Let’s call it the State of the Browns at the Bye.
Browns General Manager John Dorsey stepped front and center before the Cleveland media Wednesday to proclaim his club’s 2-4 record is concerning, but not bothersome to the point of being pessimistic. Quite the opposite.
Call it one gigantic vote of confidence. In some areas, the term “vote of confidence” is often preceded by the word “dreaded.” Why? Because what often follows is not pretty.
Dorsey sounded almost sanguine with his club’s performance this season, as any general manager should be, given the hype with which his club entered the 2019 season.
He was enthusiastically optimistic when discussing his head coach and quarterback, both of whom have struggled, though not in the eyes of their GM, for the better portion of the campaign thus far.
“Nobody in this organization is happy about 2-4.,” he said. “Let me remind everybody here there is still a lot of football (10 games) to be played. . . . The facts are we’re 2-1 in the AFC, 1-0 in the AFC North and 0-3 in the NFC.” Now that’s some fancy spinning.
“We have five home games, we have five divisional games,” he continued. “There’s a lot of football to be played. I know from personal experiences that I’ve been on teams (actually one) that have had worse starts than this and guess what? They played really well at the back end of the season.”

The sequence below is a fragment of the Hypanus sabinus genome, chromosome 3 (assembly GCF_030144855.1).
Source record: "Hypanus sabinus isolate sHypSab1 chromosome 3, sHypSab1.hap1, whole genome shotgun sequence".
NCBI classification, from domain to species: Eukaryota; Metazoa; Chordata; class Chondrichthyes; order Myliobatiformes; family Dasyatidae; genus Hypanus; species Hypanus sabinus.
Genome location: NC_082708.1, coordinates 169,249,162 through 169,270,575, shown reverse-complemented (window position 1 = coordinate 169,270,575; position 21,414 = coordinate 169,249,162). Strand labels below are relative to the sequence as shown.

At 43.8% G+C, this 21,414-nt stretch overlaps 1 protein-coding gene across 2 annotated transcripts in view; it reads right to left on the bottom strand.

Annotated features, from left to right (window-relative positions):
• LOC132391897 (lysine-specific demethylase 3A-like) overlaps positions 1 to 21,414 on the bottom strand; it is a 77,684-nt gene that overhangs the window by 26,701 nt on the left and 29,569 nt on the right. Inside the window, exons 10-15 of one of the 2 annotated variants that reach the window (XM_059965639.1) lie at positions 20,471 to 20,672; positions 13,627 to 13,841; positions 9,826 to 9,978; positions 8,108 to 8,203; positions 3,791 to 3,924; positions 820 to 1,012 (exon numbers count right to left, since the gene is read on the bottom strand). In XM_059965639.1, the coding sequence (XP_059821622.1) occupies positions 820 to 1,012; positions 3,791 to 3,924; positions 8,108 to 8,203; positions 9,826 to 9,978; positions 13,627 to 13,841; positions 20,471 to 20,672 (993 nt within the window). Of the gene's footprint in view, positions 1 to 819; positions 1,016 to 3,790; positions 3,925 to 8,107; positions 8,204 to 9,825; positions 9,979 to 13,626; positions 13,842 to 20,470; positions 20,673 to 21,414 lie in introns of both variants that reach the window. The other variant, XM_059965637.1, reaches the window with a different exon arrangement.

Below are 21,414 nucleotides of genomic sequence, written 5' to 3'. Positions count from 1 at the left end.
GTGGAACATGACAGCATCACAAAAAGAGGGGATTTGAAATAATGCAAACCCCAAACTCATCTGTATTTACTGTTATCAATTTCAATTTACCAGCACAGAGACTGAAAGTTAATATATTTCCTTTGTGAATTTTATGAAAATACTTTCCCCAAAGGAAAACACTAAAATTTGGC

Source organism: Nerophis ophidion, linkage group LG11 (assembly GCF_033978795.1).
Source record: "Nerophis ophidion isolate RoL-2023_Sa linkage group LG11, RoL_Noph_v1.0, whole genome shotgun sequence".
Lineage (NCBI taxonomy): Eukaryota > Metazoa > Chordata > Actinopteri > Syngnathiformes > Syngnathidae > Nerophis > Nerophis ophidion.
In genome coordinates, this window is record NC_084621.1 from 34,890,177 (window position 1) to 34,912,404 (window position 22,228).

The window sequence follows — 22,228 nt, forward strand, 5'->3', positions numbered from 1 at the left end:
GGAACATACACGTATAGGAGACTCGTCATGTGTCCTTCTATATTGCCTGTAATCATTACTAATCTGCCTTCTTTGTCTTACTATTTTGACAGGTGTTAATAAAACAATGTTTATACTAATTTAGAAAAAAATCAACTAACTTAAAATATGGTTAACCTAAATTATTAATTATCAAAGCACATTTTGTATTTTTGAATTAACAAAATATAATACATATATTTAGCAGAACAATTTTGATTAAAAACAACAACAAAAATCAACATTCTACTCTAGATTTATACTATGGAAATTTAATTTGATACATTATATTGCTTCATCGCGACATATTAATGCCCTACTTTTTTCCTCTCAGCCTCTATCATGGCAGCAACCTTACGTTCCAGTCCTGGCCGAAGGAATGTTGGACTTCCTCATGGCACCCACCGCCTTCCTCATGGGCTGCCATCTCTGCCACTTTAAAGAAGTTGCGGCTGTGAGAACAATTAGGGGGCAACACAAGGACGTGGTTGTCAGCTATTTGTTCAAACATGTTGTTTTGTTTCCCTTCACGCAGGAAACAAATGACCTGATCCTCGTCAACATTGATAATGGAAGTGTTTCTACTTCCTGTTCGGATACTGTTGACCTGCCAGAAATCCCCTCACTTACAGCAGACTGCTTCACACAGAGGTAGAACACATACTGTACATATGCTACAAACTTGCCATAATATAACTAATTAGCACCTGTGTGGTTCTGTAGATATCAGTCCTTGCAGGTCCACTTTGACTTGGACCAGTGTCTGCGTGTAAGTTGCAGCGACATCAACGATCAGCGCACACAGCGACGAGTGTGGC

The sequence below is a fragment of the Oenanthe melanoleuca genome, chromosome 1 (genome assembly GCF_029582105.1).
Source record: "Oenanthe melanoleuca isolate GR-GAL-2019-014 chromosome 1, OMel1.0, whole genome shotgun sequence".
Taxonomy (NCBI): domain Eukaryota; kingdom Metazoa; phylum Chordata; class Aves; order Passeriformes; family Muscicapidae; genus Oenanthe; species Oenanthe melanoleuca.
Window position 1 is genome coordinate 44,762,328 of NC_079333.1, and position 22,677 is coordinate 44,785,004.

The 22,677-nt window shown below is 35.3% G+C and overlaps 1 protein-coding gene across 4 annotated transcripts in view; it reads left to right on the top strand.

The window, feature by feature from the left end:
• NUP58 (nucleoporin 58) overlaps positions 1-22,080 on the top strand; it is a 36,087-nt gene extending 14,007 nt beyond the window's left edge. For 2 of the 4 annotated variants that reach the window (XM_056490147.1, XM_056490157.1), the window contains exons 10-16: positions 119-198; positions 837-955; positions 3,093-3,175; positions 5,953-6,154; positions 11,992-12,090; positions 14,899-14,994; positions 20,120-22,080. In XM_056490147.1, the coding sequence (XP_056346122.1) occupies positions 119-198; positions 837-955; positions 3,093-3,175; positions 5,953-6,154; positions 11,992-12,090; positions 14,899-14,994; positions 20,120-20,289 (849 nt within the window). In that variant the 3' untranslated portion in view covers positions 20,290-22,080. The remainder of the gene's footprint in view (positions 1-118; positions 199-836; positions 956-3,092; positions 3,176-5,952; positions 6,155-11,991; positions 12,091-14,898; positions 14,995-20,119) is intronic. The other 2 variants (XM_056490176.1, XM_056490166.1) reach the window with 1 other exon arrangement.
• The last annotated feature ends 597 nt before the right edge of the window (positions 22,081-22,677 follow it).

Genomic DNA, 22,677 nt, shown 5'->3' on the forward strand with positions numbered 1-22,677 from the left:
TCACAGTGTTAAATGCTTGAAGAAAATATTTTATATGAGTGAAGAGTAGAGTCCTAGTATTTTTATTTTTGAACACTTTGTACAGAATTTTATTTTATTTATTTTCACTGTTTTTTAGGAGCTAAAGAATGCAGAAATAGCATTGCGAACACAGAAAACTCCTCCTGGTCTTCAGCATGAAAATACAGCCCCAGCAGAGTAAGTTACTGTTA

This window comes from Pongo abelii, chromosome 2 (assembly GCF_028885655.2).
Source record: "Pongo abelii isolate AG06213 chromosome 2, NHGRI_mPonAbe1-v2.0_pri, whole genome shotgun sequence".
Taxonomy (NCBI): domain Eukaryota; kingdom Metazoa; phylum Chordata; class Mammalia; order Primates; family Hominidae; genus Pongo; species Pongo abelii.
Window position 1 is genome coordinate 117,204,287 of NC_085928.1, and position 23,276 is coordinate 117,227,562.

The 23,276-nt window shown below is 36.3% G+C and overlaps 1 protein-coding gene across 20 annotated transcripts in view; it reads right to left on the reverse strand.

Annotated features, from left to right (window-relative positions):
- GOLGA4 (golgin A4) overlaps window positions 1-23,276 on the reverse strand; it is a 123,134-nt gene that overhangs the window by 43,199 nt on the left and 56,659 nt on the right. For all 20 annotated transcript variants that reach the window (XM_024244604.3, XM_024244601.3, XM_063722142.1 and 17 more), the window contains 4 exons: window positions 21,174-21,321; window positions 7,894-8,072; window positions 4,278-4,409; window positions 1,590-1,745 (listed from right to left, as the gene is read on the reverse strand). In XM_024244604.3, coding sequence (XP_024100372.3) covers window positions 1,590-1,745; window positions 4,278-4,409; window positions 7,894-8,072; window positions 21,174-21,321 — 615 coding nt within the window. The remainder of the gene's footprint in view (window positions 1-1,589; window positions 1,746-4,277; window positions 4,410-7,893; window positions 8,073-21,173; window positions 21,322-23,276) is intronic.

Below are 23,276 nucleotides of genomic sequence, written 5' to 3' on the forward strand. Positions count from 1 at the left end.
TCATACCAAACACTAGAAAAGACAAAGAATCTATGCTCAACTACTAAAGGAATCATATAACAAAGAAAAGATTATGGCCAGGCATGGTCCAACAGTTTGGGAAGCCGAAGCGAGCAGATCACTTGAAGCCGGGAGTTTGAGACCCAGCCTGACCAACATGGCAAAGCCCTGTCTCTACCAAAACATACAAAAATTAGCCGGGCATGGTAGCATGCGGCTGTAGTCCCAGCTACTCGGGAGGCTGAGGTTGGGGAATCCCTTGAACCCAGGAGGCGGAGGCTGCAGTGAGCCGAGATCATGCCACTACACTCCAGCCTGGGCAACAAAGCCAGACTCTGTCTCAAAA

His 2015 Kansas City Chiefs started 1-5 and went unbeaten the rest of the way to nail a wild card in the playoffs.
Odell Beckham Jr., Dorsey’s prized wide receiver, had a different, more blunt slant. “This is a team that could possibly be 6-0 or 5-1, but that’s not our record,” he said. “We are 2-4 and we are 2-4 for a reason.”
Dorsey reiterated his love of Baker Mayfield. “I like where he is,” he said. “I like his competitiveness. I love everything about him. That hasn’t changed one bit. . . . I still think his (thrown) balls are still accurate. . . . I still think he throws a good football . . . . What I like is his teammates like him.
“Mastering the quarterback position is very hard,” Dorsey went on, citing how opposing defensive coordinators are trying to fool him. “But Baker is one of those guys that he’s smart enough; he’s not going to make the same mistake twice.”